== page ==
The article in the url below describes how nervous companies in the U.S. are at the moment. CEOs and executives in prominent companies (and also some pretty obscure ones) apparently dread drawing the wrath of the Twitter monster. The example given was Nordstrom (a high-end department store), which was boycotted by customers when it stocked Ivanka's line of clothing and jewelry, and then boycotted again (by a different set of customers) when it removed the brand:
"These days, a shirt is not always just a shirt, and a store is not always just a store. Handbags, dresses and other ordinary items — and where they are bought — have become politicized, turning shopping decisions into acts of protest for the millions of people in pro- and anti-President Trump camps. Under Armour, L.L. Bean, T.J. Maxx and many other companies have already been pulled into a sort of ideological tug of war. But perhaps no retailer has been in the hot seat like Nordstrom."
The article's angle was that companies cannot win in this new reality:
"The sharp reaction before and after Nordstrom's decision — made quietly, with no announcement — highlights the tightrope companies must walk in this hyper-politicized environment. 'Companies are nervous,' said Andrew Gilman, chief executive of the crisis communications firm CommCore Consulting Group. 'I know several companies that have war rooms set up.' 'They have playbooks on what to do if there is a product recall or if the C.E.O. has a heart attack,' he added. 'Now they have a different chapter on how to deal with a tweet from the president.' Many retailers and brands would clearly prefer to fly below the political radar and stay away from the outrage on Twitter and Facebook."
My take on this, however, is that companies are feeling nervous mostly because they are being forced to take a position on issues. In other words, they are having to inject values into their business decisions in a way that makes them uncomfortable because they might make the 'wrong' decision and be blamed for doing so. CEO accountability – what a wonderful concept! The story unfolding around Under Armour is a great example of the fine line executives are being forced to walk:
"The athletic-gear maker Under Armour also encountered the perils this week, when its chief executive, Kevin Plank, called Mr. Trump a 'real asset' for the country. Within hours, the hashtag #boycottunderarmour emerged on social media."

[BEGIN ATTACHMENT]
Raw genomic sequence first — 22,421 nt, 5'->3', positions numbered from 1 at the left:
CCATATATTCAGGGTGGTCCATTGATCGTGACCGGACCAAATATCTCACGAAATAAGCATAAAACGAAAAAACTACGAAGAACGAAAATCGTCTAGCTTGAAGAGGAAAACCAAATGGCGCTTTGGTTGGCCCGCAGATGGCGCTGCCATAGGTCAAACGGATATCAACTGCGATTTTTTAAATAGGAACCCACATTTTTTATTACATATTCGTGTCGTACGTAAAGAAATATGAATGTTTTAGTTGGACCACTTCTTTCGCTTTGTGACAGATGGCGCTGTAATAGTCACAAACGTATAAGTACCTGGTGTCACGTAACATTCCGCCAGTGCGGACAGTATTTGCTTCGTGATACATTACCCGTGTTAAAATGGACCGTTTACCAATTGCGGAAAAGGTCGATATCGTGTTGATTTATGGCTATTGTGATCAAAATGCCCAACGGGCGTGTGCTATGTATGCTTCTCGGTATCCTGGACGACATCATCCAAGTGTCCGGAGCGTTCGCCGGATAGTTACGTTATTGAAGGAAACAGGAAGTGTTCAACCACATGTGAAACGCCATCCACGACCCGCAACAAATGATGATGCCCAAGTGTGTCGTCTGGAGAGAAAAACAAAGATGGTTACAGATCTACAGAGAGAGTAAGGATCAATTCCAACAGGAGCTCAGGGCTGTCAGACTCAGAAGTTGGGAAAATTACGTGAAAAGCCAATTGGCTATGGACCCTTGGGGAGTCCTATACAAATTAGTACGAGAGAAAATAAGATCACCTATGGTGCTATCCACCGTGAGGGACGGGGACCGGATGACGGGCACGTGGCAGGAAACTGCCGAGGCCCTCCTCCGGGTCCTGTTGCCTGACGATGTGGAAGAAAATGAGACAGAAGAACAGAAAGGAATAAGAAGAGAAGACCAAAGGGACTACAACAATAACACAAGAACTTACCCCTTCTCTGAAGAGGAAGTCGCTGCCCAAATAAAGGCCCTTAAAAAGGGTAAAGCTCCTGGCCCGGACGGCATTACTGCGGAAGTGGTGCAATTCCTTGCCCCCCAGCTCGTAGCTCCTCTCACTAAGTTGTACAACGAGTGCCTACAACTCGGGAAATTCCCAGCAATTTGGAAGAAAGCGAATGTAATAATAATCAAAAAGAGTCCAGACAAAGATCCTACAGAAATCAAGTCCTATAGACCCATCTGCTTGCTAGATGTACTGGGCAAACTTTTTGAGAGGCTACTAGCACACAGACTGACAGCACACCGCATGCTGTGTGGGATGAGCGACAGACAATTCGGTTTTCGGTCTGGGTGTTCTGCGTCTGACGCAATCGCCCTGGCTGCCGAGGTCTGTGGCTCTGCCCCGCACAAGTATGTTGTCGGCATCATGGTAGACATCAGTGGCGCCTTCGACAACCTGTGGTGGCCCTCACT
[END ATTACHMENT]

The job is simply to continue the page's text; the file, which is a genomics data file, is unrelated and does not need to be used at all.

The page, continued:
I think this is great. Business is a force for economic, social, and moral change, even if executives try and pretend otherwise. Granted, it is just a bit more blatant at the moment because the atmosphere is so charged and the issues so contentious. The more companies take a stand, however, and I am thinking about companies on both sides of any debate (think Patagonia on the environment, but also Chick-fil-A on religion in the workplace), then the more the market can begin to help solve some of our most intractable problems. If stakeholders are aware of companies' positions on these issues, then they can choose which ones to support and the chance for progress is increased. In all likelihood, taking a stand on an issue that is of concern for stakeholders will be good for business. At a minimum, there is evidence (according to the article in the second url below) to suggest that firms are worrying too much about the consequences of being caught on the wrong side of Donald:
"The Financial Times has crunched data on 30 cases in which companies have been targeted by that @realDonaldTrump account. The sample size is small and the data only start on January 1. However, this limited analysis shows that Mr Trump's tweets have had surprisingly little effect on share prices so far, irrespective of the media hullabaloo."
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In the Era of Trump, Shopping is Political
By Julie Creswell and Rachel Abrams
February 11, 2017
The New York Times
Late Edition – Final
The corporate benefits of a Trump tweet
By Gillian Tett
February 10, 2017
The Financial Times
Late Edition – Final